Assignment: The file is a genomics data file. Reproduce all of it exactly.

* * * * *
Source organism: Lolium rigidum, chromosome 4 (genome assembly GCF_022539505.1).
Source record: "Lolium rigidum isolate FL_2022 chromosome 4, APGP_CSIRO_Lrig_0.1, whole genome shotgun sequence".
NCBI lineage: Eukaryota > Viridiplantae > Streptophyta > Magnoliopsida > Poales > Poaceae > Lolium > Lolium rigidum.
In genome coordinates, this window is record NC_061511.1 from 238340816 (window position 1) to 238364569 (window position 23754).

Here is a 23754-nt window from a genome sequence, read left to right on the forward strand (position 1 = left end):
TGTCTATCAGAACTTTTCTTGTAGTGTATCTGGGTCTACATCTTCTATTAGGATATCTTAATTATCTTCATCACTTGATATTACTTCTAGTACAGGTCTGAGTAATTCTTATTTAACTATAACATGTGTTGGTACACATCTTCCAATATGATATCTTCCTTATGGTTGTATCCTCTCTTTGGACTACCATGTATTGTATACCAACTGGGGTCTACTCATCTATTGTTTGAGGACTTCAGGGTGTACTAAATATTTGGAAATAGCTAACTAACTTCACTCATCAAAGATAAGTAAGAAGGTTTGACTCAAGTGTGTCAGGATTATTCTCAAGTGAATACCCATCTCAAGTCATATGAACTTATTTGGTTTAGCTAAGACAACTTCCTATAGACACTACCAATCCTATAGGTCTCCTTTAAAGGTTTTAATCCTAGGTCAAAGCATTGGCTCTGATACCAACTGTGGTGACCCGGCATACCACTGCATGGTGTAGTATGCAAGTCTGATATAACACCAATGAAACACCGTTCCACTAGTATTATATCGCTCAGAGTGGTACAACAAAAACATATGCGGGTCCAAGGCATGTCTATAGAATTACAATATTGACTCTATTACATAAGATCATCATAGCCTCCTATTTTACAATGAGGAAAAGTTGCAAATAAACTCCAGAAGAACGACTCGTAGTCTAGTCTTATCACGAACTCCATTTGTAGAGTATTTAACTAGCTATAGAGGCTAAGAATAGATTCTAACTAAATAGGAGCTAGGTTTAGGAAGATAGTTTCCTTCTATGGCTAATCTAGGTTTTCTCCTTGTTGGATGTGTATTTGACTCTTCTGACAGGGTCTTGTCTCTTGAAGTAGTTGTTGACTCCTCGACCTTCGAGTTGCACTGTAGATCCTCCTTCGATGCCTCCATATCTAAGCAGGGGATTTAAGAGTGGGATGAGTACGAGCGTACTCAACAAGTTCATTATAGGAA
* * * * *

Source organism: Lolium rigidum, chromosome 4 (genome assembly GCF_022539505.1).
Source record: "Lolium rigidum isolate FL_2022 chromosome 4, APGP_CSIRO_Lrig_0.1, whole genome shotgun sequence".
NCBI lineage: Eukaryota > Viridiplantae > Streptophyta > Magnoliopsida > Poales > Poaceae > Lolium > Lolium rigidum.
In genome coordinates, this window is record NC_061511.1 from 238340816 (window position 1) to 238364569 (window position 23754).

Here is a 23754-nt window from a genome sequence, read left to right on the forward strand (position 1 = left end):
TGTCTATCAGAACTTTTCTTGTAGTGTATCTGGGTCTACATCTTCTATTAGGATATCTTAATTATCTTCATCACTTGATATTACTTCTAGTACAGGTCTGAGTAATTCTTATTTAACTATAACATGTGTTGGTACACATCTTCCAATATGATATCTTCCTTATGGTTGTATCCTCTCTTTGGACTACCATGTATTGTATACCAACTGGGGTCTACTCATCTATTGTTTGAGGACTTCAGGGTGTACTAAATATTTGGAAATAGCTAACTAACTTCACTCATCAAAGATAAGTAAGAAGGTTTGACTCAAGTGTGTCAGGATTATTCTCAAGTGAATACCCATCTCAAGTCATATGAACTTATTTGGTTTAGCTAAGACAACTTCCTATAGACACTACCAATCCTATAGGTCTCCTTTAAAGGTTTTAATCCTAGGTCAAAGCATTGGCTCTGATACCAACTGTGGTGACCCGGCATACCACTGCATGGTGTAGTATGCAAGTCTGATATAACACCAATGAAACACCGTTCCACTAGTATTATATCGCTCAGAGTGGTACAACAAAAACATATGCGGGTCCAAGGCATGTCTATAGAATTACAATATTGACTCTATTACATAAGATCATCATAGCCTCCTATTTTACAATGAGGAAAAGTTGCAAATAAACTCCAGAAGAACGACTCGTAGTCTAGTCTTATCACGAACTCCATTTGTAGAGTATTTAACTAGCTATAGAGGCTAAGAATAGATTCTAACTAAATAGGAGCTAGGTTTAGGAAGATAGTTTCCTTCTATGGCTAATCTAGGTTTTCTCCTTGTTGGATGTGTATTTGACTCTTCTGACAGGGTCTTGTCTCTTGAAGTAGTTGTTGACTCCTCGACCTTCGAGTTGCACTGTAGATCCTCCTTCGATGCCTCCATATCTAAGCAGGGGATTTAAGAGTGGGATGAGTACGAGCGTACTCAACAAGTTCATTATAGGAA